Business

Bank holiday shopper footfall 'down 4%'

Oxford Street shoppers Image copyright Reuters

The number of people out shopping in the UK on Saturday and Sunday fell by 4.1% compared with last year's August bank holiday, retail researchers say.

Analysis firm Springboard had predicted a 6.5% increase in footfall at shopping centres, retail parks and high streets.

Springboard's Diane Wehrle said she was surprised by the decline, which could not be blamed solely on bad weather.

Bank holidays were becoming more focused on leisure activities such as eating out, she said.

The August bank holiday is taken in England, Wales and Northern Ireland, but not in Scotland.

Late night shoppers

Ms Wehrle said there had been a shift from daytime shopping to evening trips.

Footfall at shopping centres rose by 7.3% between 5pm and 8pm on Saturday, compared with the same day last year, and soared 17.4% for the four hours until midnight.

The post-8pm increase for shopping centres reflected a rise in the number of food and beverage outlets in shopping centres compared with last year, Ms Wehrle explained.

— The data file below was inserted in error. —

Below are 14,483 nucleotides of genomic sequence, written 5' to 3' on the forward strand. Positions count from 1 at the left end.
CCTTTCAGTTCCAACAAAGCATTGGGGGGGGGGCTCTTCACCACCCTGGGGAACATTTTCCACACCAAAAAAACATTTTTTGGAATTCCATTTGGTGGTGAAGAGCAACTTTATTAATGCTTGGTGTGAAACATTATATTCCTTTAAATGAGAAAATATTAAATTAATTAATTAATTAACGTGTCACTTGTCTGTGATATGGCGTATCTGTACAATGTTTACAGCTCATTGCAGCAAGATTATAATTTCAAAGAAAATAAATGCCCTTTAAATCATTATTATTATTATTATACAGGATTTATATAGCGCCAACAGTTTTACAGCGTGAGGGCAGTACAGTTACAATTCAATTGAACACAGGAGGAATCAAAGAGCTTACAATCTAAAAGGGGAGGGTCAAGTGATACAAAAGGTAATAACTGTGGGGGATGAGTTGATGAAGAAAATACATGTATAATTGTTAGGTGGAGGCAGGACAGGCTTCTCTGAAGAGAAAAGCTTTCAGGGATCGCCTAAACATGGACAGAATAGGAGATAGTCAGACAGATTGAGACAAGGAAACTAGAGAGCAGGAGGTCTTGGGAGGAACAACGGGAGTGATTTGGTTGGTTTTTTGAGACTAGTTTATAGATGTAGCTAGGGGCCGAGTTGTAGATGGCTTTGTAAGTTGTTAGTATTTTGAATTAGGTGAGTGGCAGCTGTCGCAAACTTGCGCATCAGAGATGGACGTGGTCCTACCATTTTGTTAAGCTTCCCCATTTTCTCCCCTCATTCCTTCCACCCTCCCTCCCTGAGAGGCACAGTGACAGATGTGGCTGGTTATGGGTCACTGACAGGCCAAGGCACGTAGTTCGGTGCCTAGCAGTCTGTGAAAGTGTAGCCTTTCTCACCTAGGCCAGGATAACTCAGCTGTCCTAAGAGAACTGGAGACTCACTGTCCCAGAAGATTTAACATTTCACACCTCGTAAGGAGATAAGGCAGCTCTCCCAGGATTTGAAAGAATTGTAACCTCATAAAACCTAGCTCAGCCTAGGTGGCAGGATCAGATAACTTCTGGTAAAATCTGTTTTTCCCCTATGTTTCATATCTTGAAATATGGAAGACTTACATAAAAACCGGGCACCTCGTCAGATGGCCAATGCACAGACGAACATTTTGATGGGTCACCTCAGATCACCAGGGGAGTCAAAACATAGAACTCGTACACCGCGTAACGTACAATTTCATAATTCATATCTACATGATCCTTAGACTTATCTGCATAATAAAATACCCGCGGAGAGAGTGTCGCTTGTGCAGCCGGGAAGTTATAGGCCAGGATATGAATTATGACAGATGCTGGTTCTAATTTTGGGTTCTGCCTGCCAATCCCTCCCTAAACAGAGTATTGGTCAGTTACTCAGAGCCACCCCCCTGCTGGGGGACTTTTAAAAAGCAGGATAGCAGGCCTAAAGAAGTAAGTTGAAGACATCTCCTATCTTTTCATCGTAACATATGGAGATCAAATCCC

On the High Street, there were 8% more shoppers between 5pm and 8pm and a 10.8% increase between 8pm and midnight.

However, when both Saturday and Sunday were combined, footfall at shopping centres was down by 7%, shopping centres recorded a 3.3% decline and the total for out-of-town retail parks was 2.4% lower.

Image copyright Getty Images

Tom Nathan, general manager at Brent Cross shopping centre in north London, said he was not concerned as trading in July and August had been quite resilient.

"Some of the schools are going back a bit later this year, which could have been partly responsible, so I anticipate a busy week ahead as people shop for back to school items," he told the BBC. "It certainly looked very busy yesterday - the restaurants were rammed."

Mr Nathan also said that fluctuations in shopping patterns might depend on the weather.

Data released earlier this month from the Office for National Statistics (ONS) suggested warmer weather and the weaker pound had helped boost retail sales in July.

Retail sales rose by 5.9% compared with the same month last year, the ONS said.

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